The data processor 12 depicted in
In the embodiment depicted in
The robotic assembly 16 depicted in
The depicted robotic assembly 16 follows from principles well known in the art of electrical engineering and is just one example of a robotic assembly suitable for moving a pin assembly to locations adjacent to a substrate and source plate such as the depicted substrate 34. accordingly, it will be apparent to one of skill in the art that alternative robotic systems can be employed.
As further shown in the depicted embodiment, each of the vesicles 62A-62D has an upper flange portion that sits against a seal element 70A-70D to form a fluid-tight seal between the vesicle and the lower block 54 to prevent fluid from passing through the apertures 68A-68D. To keep the seal tight, the depicted pin assembly 50 further includes a set of biasing elements 74A-74D depicted in
As further depicted in
The pin assembly 50 described above and depicted in
The pinblock can be manufactured of stainless steel as this material can be drilled accurately to about +25 μm, but a variety of probe materials can also be used, such as G10 laminate, PMMA or other suitable material. The pin block can contain any number of apertures and is shown with 16 receptacles which hold the 16 pins in place. To increase the pointing accuracy of each pin, an optional alignment place can be placed below the block so that about 6 mm of the pin tip is left exposed to enable dipping into the wells of a microtiter plate. The layout of the probes in the depicted tool is designed to coordinate with a 384-well microtiter plate, thus the center-to-center spacing of the probes in 4.5 mm. An array of 4×4 probes was chosen since it would produce an array that would fit in less than one square inch, which is the travel range of an xy stage of a MALDI TOF MS employed by the assignee. The pintool assembly is completed with a stainless steel cover on the top side of the device which is then attached onto the Z-arm of the robot.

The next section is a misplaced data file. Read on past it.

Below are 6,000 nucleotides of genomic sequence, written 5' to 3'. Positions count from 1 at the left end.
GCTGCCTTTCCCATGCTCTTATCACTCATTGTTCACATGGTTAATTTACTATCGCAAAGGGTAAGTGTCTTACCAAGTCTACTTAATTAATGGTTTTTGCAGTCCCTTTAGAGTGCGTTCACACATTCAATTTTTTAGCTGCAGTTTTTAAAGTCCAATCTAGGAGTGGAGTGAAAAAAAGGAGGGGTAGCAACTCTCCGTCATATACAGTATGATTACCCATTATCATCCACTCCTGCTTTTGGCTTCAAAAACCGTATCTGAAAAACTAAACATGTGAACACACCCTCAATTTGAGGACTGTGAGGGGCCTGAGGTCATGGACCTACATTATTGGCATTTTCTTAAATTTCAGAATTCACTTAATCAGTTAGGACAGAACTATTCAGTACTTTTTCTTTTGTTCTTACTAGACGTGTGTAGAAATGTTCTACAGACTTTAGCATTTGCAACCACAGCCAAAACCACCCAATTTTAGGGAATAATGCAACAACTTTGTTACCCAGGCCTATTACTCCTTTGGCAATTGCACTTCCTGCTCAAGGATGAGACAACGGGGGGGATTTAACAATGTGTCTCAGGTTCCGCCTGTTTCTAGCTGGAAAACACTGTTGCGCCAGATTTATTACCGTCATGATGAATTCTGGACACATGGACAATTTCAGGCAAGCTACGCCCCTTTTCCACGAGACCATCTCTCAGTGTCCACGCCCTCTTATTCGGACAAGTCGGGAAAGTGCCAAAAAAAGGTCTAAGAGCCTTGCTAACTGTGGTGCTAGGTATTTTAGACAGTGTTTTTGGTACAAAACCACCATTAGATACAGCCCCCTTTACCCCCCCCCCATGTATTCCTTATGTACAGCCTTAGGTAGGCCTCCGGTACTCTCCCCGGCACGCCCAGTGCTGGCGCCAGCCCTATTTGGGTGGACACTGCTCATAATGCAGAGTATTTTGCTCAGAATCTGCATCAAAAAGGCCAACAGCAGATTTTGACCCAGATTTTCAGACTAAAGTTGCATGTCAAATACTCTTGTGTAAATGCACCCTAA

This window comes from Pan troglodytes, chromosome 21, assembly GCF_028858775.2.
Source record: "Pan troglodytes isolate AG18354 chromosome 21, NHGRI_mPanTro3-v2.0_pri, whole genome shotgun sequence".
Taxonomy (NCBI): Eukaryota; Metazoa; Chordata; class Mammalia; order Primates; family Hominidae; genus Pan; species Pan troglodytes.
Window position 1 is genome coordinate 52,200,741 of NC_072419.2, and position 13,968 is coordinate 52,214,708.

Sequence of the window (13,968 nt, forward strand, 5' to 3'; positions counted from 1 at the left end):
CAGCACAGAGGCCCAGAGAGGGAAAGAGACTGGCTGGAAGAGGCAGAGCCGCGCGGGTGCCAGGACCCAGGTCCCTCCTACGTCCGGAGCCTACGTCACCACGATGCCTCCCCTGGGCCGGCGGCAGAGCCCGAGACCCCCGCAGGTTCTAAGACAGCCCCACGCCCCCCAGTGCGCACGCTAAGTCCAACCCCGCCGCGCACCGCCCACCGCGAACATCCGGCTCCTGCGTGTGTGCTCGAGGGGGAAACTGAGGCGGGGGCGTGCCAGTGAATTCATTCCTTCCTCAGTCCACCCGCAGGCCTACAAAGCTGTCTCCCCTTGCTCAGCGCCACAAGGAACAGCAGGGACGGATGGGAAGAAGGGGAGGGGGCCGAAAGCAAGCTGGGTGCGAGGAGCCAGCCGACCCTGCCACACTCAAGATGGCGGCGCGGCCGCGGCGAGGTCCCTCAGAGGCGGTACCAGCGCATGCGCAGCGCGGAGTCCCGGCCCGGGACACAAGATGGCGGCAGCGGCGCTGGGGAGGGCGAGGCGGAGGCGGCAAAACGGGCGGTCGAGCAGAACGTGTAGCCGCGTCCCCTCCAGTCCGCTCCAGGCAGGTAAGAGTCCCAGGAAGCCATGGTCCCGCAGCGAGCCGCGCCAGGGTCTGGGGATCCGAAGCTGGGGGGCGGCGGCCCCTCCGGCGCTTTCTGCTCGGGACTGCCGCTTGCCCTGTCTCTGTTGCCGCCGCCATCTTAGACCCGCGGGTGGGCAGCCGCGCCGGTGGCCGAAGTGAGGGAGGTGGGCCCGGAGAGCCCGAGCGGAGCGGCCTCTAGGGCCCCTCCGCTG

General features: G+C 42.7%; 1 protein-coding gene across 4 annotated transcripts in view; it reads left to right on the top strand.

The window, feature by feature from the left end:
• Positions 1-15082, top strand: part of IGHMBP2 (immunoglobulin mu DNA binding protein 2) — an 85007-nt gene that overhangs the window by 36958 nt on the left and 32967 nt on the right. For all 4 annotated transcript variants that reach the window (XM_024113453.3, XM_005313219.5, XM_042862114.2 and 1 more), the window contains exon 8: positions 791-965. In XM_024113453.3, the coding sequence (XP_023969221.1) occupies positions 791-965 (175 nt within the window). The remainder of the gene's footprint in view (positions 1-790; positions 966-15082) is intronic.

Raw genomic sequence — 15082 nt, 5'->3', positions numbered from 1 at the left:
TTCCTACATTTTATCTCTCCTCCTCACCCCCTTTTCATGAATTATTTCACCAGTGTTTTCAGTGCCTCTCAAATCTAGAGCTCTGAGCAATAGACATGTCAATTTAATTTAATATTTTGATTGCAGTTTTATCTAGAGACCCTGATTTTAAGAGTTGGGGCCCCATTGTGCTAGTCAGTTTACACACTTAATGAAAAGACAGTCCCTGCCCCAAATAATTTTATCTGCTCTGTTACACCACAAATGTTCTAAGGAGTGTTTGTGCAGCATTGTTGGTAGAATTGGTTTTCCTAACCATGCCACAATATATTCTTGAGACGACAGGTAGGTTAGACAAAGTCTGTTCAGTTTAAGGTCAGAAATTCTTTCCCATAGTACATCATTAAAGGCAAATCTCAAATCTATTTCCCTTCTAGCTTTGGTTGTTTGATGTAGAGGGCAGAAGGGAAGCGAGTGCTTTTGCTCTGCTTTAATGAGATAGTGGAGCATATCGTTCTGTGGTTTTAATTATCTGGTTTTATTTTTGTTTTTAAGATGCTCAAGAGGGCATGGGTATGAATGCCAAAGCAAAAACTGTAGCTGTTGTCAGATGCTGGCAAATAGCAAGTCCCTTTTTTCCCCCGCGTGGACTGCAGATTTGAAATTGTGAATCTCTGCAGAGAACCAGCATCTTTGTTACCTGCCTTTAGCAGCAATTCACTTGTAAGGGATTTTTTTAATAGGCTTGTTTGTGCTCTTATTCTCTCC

With references to
In a first step,
In this embodiment, the program operating on data processor 12 can also direct the controller 14 to control the pressure controller 28 to control filling the holding chambers with source material from the source plate 20. The pressure controller 28 can generate a negative pressure within the interior chamber volume 58 of the pin assembly. This will cause fluid to be drawn up into the holding chambers of the vesicles 62A-62D. The pressure controller 28 can regulate the pressure either by open-loop or closed-loop control to avoid having fluid overdrawn through the holding chambers and spilled into the interior chamber volume 58. Loop control systems for controlling pressure are well known in the art and any suitable controller can be employed. Such spillage could cause cross-contamination, particularly if the source material drawn from the source plate 20 varies from well to well.